Power Board Diversity by Linking it with Strategy


Could it be that long ago? After the 2012 elections, I took to the La Piana blog to speak about the need to diversify nonprofit boards and build on the momentum of political gains made at the time by communities of color, specifically the Latinx community. But the data shows that my call for diversity did not work then, and while today there is a stronger call in relation to diversity, equity, and inclusion (DEI) the results are still lagging. Don’t get me wrong, people are trying; over the past year I have worked with a number of boards who have prioritized DEI initiatives—but progress is slow. 

I understand that all change is hard and changing the culture of your board can be daunting. I also know that many organizations fear taking the first step and making a misstep, like bringing someone in as the only person of color and isolating them or making them feel tokenized, or failing to set them up for success in meeting the needs of the organization. The fear of change is real, but if we as a sector truly value DEI as more than talk, we need to walk the walk. 

One pitfall is that often organizations take on “DEI initiatives” apart from their other work. Such change does not need to be—and indeed shouldn’t be—made an isolation. Instead, consider how taking action on your commitment to DEI can help update and advance your entire organizational strategy, not just make your board more diverse. 

The following are common roadblocks we find as organizations grapple with diversity work, and some initial solutions to consider that will help connect DEI efforts with your broader strategy: 


Critical Questions

Discussions to Consider

“Adding diversity will affect our ability to fundraise, or may put someone on the spot.”

• What proportion of your board role is fundraising?

• Do you offer multiple ways for members to contribute and participate?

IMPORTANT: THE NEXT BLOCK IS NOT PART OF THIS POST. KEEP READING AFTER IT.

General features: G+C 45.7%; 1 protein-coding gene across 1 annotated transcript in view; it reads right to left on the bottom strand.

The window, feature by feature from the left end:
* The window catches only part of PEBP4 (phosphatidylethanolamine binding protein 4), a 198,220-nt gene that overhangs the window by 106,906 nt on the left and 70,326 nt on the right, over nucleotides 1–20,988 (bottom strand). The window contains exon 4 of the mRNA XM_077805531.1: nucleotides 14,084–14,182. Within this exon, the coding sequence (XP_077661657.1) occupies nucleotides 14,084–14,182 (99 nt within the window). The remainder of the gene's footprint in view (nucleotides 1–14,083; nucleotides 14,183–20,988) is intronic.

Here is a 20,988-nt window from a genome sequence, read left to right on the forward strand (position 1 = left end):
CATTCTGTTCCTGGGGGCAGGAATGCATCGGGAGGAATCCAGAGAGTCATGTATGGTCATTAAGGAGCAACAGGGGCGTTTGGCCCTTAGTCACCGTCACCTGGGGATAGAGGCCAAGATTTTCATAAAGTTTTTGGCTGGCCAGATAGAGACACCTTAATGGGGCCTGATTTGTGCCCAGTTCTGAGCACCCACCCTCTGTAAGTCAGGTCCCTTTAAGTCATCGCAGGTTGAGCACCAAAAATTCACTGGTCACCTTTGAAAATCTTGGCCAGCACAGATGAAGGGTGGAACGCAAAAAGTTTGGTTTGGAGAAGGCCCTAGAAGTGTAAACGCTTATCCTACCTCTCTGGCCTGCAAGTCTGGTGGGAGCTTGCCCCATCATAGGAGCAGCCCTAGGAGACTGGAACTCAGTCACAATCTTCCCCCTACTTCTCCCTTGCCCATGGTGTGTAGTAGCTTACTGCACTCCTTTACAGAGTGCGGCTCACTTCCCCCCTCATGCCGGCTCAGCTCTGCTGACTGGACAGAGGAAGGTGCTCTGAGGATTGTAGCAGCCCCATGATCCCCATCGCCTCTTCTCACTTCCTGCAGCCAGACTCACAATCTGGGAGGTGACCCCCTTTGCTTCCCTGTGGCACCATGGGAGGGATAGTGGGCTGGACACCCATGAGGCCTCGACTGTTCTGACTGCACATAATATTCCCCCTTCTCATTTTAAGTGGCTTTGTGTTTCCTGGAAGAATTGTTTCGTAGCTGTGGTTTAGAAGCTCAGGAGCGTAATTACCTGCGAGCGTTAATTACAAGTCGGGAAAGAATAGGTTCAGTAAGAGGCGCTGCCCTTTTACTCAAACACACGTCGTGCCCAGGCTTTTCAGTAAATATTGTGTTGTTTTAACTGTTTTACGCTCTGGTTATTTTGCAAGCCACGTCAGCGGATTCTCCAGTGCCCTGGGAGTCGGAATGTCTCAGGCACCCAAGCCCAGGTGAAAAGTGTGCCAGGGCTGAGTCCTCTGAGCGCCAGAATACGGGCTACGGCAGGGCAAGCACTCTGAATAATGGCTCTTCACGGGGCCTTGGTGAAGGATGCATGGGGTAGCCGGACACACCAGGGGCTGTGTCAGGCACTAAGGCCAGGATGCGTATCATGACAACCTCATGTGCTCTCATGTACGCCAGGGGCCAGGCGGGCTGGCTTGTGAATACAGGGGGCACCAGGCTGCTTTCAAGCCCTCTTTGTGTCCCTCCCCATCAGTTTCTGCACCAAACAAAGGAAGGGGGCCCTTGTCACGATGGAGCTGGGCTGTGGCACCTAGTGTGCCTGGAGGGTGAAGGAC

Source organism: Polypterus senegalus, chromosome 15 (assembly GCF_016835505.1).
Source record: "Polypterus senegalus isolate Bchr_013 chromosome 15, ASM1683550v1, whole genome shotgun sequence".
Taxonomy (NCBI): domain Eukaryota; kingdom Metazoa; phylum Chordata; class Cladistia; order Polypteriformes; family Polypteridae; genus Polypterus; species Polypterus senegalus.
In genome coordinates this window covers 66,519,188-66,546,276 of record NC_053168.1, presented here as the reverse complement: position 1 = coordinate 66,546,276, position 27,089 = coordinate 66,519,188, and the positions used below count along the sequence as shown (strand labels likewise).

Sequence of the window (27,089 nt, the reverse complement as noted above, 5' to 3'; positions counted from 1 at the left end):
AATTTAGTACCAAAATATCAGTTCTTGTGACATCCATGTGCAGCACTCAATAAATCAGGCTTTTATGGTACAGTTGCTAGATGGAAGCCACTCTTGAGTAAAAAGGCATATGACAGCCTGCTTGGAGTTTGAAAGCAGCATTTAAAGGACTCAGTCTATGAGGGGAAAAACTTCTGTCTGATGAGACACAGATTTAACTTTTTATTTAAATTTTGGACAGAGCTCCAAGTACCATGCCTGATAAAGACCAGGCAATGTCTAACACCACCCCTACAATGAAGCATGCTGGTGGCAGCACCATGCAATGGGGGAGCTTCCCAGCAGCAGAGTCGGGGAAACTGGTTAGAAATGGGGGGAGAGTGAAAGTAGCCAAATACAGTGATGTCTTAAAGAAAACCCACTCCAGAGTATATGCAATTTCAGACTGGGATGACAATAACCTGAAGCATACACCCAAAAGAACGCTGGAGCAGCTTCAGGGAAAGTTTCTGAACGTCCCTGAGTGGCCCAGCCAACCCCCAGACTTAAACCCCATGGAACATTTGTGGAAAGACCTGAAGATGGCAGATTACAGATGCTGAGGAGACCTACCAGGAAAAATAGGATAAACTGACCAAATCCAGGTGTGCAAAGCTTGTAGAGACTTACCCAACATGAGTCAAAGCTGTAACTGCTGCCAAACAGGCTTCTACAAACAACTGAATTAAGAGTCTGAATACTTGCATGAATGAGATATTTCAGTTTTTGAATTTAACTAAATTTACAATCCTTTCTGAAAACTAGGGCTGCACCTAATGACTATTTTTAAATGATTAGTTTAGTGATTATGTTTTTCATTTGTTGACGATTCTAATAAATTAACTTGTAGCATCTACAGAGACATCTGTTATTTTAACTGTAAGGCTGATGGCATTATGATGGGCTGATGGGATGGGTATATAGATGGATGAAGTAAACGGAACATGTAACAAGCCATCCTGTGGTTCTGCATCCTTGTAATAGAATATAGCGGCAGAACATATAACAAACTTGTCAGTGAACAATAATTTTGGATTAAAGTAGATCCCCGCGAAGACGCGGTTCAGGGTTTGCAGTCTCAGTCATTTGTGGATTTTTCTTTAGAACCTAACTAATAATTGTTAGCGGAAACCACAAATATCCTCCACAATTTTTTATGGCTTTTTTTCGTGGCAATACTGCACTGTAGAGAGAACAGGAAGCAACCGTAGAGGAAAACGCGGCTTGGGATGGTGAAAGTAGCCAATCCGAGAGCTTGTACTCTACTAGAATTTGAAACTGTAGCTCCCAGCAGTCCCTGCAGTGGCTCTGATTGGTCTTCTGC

• What else would you like board members to focus on? 

Fundraising is important, but there’s much more to a sustainability strategy. Maybe your organization needs to look at different strategies: e.g., are you in position to create an earned income venture? If so, maybe you need entrepreneurial individuals who can help in this arena and not just traditional fundraising.

“What if we don’t get the right skills due to prioritizing diversity, and upset our current board members?”

• What are the skills that you think you need?

• Might there be skills you don’t know you need—like do you need to better connect with your community?

• Could new board members bring both kinds of skills?  

A little upset isn’t a bad thing if it means positive change. If you want diversity, it needs to be an imperative, and you need to work through the discomfort. Probe assumptions and ask for openness to exploring unexpected ways that new members will benefit the organization and strengthen your strategy.

“We can’t find the right pool of candidates.”

• Are you extending beyond your networks?

• Are you going to the same pool of diverse candidates as everyone else?

• Are you considering what/who you really need?

If you’re just thinking about checking boxes, you’re going about this all wrong. Again, don’t just look at this as board diversity: consider the opportunity new board members can bring to improving your strategy. Look beyond the “go-to” pool of board candidates to the whole range of talent that can help you address key strategic needs and priorities.

Using strategy as a lens for board diversity efforts may seem like a disconnect, but if you consider that setting your organizational strategy is a fundamental duty of the board—your strategy should also inform how you identify and engage new board members.

Comment section

Leave a Reply

Your email address will not be published. Required fields are marked *